Greek Economy Limps Onto Launchpad After Late-Night VoteBy and
Country slipped back into recession in first quarter
Recovery hopes pinned on debt relief sparking investment boom
Greece’s latest economic reforms will be key to winning debt relief that unleashes years of pent-up investment and finally ends its economic crisis. Or the austerity will crush the economy and send the government cap-in-hand for another bailout.
We’ll soon find out.
After data this week showed the economy slipped back into recession in the first quarter, lawmakers on Thursday approved the latest economic measures demanded by creditors to keep the bailout loans flowing. The danger is that if efforts to hit ambitious budget goals choke the economy so much the target is missed next year, pension cuts and tax hikes will tighten the noose further.
“The Greek economy finds itself at a crucial crossroads,” said Nikos Vettas, head of the Foundation for Economic and Industrial Research in Athens. “It’s roughly at the same level as three years ago, and while many forces that built a negative dynamic since the start of the crisis are now weaker, there is no guarantee it will enter a sustainable growth phase.”
If Greece gets a substantial enough commitment on debt relief from euro-area creditors, that in turn could restore confidence and allow investment to flow into the real economy. A deal of this kind will be discussed at Monday’s meeting of euro-area finance ministers in Brussels.
With the result of the vote, “the ball is now in the lenders’ court” and “it’s their turn to keep their commitments as we did,” Greek Prime Minister Alexis Tsipras said early Friday after he got lawmakers’ approval for the economic measures. “We expect, and are entitled to, from next Monday’s Eurogroup meeting, a decision on Greek public debt,” he said.
Greek markets rallied this month following the conclusion of a preliminary agreement with euro-area creditors and the International Monetary Fund. Uncertainty in the run up to that deal is blamed for putting the country back in recession and causing the government to cut its 2017 growth forecast to 1.8 percent from 2.7 percent.
Under the optimistic scenario, a debt agreement that satisfies the IMF makes it easier for the European Central Bank to include Greek government paper in its asset-purchase program and the public debt agency to resume bond issuance this year. That triggers a stream of foreign investment chasing returns in a the country where the central bank says gross domestic product is almost 10 percent below potential.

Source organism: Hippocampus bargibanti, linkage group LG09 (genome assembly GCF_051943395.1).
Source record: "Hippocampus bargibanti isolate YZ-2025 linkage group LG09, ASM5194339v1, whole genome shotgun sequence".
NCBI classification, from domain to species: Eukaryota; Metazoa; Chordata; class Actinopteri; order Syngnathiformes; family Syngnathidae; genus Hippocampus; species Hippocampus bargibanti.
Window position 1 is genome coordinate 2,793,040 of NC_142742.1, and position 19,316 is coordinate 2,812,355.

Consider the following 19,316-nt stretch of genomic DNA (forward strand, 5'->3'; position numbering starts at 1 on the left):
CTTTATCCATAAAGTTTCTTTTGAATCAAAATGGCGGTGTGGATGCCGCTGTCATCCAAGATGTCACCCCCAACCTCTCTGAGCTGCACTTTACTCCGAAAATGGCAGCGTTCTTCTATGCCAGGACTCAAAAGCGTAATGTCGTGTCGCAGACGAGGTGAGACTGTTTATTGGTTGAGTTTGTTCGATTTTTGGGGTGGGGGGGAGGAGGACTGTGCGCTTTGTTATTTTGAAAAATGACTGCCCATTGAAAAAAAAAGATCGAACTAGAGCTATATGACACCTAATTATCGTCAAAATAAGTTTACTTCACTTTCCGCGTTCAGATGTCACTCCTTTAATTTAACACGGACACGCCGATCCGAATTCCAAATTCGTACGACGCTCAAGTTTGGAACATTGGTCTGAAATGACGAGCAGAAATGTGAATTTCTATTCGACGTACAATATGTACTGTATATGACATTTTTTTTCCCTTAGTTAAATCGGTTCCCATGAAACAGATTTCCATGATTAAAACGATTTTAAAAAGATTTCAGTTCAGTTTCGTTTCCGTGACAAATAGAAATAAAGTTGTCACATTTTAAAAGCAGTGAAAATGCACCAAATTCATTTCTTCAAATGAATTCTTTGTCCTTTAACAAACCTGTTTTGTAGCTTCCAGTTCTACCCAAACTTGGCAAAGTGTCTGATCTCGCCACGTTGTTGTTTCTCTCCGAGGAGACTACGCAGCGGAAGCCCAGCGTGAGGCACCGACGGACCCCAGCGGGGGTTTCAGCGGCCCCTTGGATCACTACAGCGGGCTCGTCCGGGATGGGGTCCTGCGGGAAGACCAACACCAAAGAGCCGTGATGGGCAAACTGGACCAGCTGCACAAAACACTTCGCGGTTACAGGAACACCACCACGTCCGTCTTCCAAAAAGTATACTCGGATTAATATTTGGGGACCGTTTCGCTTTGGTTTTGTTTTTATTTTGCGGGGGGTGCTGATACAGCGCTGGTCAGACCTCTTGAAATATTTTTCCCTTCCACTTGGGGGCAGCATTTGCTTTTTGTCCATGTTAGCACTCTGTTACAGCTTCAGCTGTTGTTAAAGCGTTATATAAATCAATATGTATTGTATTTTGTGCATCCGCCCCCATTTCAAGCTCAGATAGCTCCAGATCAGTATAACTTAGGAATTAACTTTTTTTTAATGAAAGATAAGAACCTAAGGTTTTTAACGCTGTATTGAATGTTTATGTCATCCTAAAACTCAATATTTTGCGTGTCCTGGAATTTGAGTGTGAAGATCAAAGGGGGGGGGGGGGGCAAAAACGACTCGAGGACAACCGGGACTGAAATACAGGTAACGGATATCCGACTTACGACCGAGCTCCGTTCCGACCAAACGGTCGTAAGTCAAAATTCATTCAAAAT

“The agreement with the creditors entails some recessionary measures, including the requirement to deliver rising primary surpluses” in the next few years, said Nikolaos Karamouzis, chairman of Eurobank Ergasias, the country’s third-biggest lender, and of the Hellenic Bankers Association. “This negative impact would be more than offset by a better market and economic climate, QE participation and viable public debt restructuring.”
In exchange, Greece is going to have to sustain its budget surpluses for longer than the government had hoped. Dutch Finance Minister Jeroen Dijsselbloem, who chairs the group of euro-area finance ministers, on Thursday proposed the primary budget surplus should be at least 3.5 percent of GDP for five years from 2018, something the IMF has said will exact a huge price on the Greek economy, if it can be achieved at all.
Thursday’s budget package included 5.4 billion euros ($6 billion) of stimulus measures for 2019 and 2020 to offset the pension cuts and tax hikes demanded by creditors. But the catch is that this stimulus will only kick in if Greece beats budget goals.
The government says it will meet its target, pointing to a 4.2 percent primary surplus last year compared with a target of 0.5 percent as evidence that the IMF is too pessimistic.
Ilias Lekkos, chief economist at Piraeus Bank SA in Athens, isn’t convinced.
“There’s no precedent for a non-oil exporting country achieving a 3.5 percent primary surplus systematically for a period of many years,” he said. “It either can’t be achieved, or it will be achieved at the cost of a huge recession.”
— With assistance by Paul Tugwell